Rescued fire piglets should ‘not be slaughtered for bacon rolls’

Peta calls for piglets rescued in Tyrone fire that claimed 400 to be sent to sanctuary

Four hundred piglets and 36 sows have died in a major fire on a pig farm in Tyrone.

Four hundred piglets and 36 sows have died in a major fire on a pig farm in Tyrone.


Animal rights campaigners have called for rescued piglets to be sent to a sanctuary and “not slaughtered for breakfast rolls”.

Four hundred piglets, 36 sows died in a fire at a Co Tyrone pig farm on Thursday. Two buildings were also destroyed in the blaze that was described as an “awful awful disaster” Strabane farmer Hugh McReynolds.

“This is a disaster, an awful awful disaster for us because the finishers, or bacon pigs, will now not be sold to our major client the Karro Foods group in Cookstown,” said Mr McReynolds, the owner of SM Pigs Limited, which is located on the outskirts of Strabane close to the village of Sion Mills.

Firefighters were called to the blaze on the Melmount Road in Strabane at 5.40am.

Speaking at the scene, Mr McReynolds said he would have lost another 300 sows and another 1,000 piglets if not for the rapid response of Northern Ireland Fire And Rescue Service.

“The fire destroyed two farrowing houses but the fire fighters managed to prevent the blaze from spreading to seven other farrowing houses. Because of that we managed to save the rest of the pigs,” he said.

Mr McReynolds said it was the worst disaster in they have encountered in the business, which has been in existence for almost 25 years.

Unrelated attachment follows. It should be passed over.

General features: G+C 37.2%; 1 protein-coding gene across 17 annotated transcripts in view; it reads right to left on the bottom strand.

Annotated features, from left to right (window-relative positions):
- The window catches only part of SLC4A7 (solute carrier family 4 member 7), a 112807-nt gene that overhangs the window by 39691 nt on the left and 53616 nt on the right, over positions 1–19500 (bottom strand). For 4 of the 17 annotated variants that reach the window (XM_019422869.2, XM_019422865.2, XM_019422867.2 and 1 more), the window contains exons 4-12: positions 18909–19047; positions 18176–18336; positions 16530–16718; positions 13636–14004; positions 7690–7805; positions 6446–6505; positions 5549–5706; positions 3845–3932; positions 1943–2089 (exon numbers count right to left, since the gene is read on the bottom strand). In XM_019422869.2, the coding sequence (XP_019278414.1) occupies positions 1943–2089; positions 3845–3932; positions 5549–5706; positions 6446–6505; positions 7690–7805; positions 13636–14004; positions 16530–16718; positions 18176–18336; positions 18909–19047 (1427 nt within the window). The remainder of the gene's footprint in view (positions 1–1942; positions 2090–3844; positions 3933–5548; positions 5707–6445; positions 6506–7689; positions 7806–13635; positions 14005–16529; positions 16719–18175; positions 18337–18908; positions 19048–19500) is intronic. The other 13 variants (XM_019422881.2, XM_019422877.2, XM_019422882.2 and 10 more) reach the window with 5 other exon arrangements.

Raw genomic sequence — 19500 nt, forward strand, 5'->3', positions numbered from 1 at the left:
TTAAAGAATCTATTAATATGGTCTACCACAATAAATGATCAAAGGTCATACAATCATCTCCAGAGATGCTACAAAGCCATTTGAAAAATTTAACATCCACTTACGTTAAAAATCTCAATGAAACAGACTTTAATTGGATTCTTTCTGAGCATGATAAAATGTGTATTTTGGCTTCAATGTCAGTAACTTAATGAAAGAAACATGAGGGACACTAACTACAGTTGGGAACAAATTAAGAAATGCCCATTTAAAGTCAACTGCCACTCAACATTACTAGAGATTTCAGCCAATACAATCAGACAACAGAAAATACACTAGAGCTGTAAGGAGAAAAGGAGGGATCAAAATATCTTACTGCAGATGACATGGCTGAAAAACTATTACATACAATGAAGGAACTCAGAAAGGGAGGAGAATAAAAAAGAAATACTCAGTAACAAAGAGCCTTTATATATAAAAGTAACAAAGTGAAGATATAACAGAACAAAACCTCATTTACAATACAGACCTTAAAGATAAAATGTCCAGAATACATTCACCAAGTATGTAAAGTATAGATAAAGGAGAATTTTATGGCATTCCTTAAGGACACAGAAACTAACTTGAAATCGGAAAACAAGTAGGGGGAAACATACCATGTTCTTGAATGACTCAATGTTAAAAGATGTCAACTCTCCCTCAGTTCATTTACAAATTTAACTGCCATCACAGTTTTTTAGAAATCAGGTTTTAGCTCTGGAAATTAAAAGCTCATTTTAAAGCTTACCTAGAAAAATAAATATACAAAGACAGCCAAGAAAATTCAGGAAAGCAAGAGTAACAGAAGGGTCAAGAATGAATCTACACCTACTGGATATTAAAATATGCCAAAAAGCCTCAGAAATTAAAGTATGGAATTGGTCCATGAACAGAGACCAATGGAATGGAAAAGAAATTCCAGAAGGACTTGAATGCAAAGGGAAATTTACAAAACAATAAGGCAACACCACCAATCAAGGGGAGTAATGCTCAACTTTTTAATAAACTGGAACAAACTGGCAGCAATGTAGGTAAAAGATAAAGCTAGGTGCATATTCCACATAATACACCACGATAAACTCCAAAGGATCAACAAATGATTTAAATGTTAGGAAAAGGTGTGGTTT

“The carcasses are being removed by knackers in accordance with the environmental legislation. They will be disposed of in the proper manner and will not be for human consumption.

“Thankfully there are no environmental issues in relation to the River Mourne which runs behind the farm.”

“It takes 24 weeks from the birth of a piglet before it goes to the abattoir and we won’t know the financial cost for another few months,” he said.

Animal rights campaign group Peta UK have said the piglets that survived would have been terrified and should be sent to a sanctuary.

“Pigs are highly sensitive and intelligent animals who are often compared to dogs for their sociable, friendly and loyal nature, and they would have been fully aware of the danger as flames and smoke engulfed their crowded sheds,” said director Mimi Bekhechi.

“The piglets who managed to survive watched their mothers and friends burn. They heard their terrified cries for help, and this experience will undoubtedly stay with them forever.

“They’ve been traumatised enough and should be sent to a sanctuary to live out their lives in peace, not put back into a system that treats them like commodities until they’re big enough to be slaughtered for someone’s bacon roll,” she said.

Max Joyce, group commander of the Northern Ireland Fire And Rescue Service said investigations were continuing to establish the cause of the blaze.

He said at its height the fire was tackled by crew members of six fire vehicles.